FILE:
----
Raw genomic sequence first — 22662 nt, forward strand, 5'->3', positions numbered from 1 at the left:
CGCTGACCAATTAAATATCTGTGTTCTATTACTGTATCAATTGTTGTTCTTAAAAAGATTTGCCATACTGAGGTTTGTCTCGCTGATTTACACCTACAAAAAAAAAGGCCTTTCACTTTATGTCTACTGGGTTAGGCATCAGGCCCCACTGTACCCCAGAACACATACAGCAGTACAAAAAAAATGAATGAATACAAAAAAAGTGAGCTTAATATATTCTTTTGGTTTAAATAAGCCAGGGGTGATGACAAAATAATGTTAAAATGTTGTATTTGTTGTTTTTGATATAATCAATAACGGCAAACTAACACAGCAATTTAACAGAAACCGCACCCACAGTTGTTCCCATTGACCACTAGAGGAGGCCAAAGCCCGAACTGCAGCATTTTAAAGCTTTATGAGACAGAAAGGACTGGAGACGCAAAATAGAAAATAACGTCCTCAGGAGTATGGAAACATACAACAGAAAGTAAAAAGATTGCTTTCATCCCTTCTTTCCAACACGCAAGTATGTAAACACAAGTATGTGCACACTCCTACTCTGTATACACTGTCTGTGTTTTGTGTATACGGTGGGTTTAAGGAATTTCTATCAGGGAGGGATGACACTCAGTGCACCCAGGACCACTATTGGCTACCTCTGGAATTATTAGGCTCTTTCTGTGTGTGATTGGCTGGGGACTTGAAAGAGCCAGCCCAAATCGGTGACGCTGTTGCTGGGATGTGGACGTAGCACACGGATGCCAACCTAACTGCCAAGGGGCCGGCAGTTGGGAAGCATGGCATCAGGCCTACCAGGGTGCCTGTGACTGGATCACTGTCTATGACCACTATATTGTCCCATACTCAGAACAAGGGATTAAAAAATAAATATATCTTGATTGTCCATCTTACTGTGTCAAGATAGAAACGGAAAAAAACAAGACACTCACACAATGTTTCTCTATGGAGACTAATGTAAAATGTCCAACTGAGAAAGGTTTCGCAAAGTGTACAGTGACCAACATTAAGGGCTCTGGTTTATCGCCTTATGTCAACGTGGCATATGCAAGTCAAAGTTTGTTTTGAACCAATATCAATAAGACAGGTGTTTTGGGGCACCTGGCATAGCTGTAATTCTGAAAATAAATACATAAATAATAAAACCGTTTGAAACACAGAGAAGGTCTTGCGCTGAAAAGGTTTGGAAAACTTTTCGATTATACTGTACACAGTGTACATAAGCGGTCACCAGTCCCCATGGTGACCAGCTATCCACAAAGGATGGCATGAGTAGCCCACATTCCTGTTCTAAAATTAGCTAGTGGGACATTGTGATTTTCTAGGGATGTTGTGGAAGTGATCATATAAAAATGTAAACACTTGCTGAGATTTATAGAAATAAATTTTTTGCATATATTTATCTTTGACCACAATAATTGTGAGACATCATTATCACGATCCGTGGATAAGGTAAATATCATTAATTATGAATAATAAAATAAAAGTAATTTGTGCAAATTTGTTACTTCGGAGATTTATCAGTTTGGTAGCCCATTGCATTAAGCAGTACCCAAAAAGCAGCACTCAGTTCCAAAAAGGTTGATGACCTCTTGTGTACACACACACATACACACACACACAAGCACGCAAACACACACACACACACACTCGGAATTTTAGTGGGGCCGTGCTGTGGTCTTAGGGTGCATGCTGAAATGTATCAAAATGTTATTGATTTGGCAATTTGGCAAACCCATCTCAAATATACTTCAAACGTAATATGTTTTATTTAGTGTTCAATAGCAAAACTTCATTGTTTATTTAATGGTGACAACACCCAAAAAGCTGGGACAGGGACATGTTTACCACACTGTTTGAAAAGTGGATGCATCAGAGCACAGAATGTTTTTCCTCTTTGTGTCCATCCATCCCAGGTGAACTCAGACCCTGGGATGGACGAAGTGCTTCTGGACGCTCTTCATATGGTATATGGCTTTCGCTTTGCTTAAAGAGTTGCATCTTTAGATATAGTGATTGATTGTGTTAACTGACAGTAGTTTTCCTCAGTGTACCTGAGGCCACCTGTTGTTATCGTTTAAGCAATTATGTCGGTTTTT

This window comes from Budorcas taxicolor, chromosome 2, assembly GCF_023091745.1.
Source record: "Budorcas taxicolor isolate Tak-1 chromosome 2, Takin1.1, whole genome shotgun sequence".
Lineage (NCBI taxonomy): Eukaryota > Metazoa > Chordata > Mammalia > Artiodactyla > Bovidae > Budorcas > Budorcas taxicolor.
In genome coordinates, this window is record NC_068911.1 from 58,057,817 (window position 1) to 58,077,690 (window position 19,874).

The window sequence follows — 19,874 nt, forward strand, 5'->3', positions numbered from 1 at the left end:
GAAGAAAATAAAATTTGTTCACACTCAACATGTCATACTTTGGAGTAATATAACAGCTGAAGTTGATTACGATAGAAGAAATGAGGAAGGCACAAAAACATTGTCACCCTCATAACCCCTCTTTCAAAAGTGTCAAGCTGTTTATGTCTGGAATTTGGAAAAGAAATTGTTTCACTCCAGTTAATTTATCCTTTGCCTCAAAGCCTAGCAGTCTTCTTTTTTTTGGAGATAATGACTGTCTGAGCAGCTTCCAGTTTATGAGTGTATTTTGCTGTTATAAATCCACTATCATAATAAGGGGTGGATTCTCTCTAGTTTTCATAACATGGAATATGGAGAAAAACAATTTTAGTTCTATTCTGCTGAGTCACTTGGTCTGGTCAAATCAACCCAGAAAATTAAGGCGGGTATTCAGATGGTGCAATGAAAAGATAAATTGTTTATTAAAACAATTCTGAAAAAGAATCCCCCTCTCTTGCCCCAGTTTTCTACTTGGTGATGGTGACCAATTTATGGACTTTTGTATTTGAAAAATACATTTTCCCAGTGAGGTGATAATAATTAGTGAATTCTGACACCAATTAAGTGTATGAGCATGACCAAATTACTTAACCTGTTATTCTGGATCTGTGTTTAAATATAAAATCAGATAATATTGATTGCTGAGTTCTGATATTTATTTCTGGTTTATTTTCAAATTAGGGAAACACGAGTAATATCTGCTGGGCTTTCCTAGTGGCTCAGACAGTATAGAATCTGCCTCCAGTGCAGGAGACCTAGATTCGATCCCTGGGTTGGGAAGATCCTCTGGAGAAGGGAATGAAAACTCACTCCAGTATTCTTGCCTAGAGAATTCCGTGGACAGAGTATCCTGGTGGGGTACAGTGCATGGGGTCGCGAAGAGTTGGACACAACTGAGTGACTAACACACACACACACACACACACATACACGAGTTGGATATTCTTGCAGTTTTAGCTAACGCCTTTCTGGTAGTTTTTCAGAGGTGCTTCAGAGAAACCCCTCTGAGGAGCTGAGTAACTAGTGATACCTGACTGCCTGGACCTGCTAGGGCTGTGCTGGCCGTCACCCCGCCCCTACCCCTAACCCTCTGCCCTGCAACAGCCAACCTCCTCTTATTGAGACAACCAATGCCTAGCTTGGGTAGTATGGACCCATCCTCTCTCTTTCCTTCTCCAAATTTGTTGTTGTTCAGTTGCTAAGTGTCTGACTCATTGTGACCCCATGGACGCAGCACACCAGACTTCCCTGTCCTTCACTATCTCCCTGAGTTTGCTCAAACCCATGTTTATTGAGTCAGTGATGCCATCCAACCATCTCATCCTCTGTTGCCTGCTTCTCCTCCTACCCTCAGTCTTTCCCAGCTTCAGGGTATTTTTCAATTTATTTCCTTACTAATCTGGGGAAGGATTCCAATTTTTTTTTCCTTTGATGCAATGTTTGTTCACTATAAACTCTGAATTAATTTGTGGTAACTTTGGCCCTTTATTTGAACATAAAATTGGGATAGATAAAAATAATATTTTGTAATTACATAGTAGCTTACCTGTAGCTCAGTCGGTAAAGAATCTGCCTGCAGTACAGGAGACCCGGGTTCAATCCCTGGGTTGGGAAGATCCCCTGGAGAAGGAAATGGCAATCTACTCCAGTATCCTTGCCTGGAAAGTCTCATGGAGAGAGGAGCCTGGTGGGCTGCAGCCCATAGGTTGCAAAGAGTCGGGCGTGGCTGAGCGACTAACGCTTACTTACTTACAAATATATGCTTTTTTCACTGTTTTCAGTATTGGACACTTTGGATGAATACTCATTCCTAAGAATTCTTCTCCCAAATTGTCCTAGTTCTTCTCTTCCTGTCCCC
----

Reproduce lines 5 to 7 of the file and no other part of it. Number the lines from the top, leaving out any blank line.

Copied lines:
Lineage (NCBI taxonomy): Eukaryota > Metazoa > Chordata > Mammalia > Artiodactyla > Bovidae > Budorcas > Budorcas taxicolor.
In genome coordinates, this window is record NC_068911.1 from 58,057,817 (window position 1) to 58,077,690 (window position 19,874).

The window sequence follows — 19,874 nt, forward strand, 5'->3', positions numbered from 1 at the left end: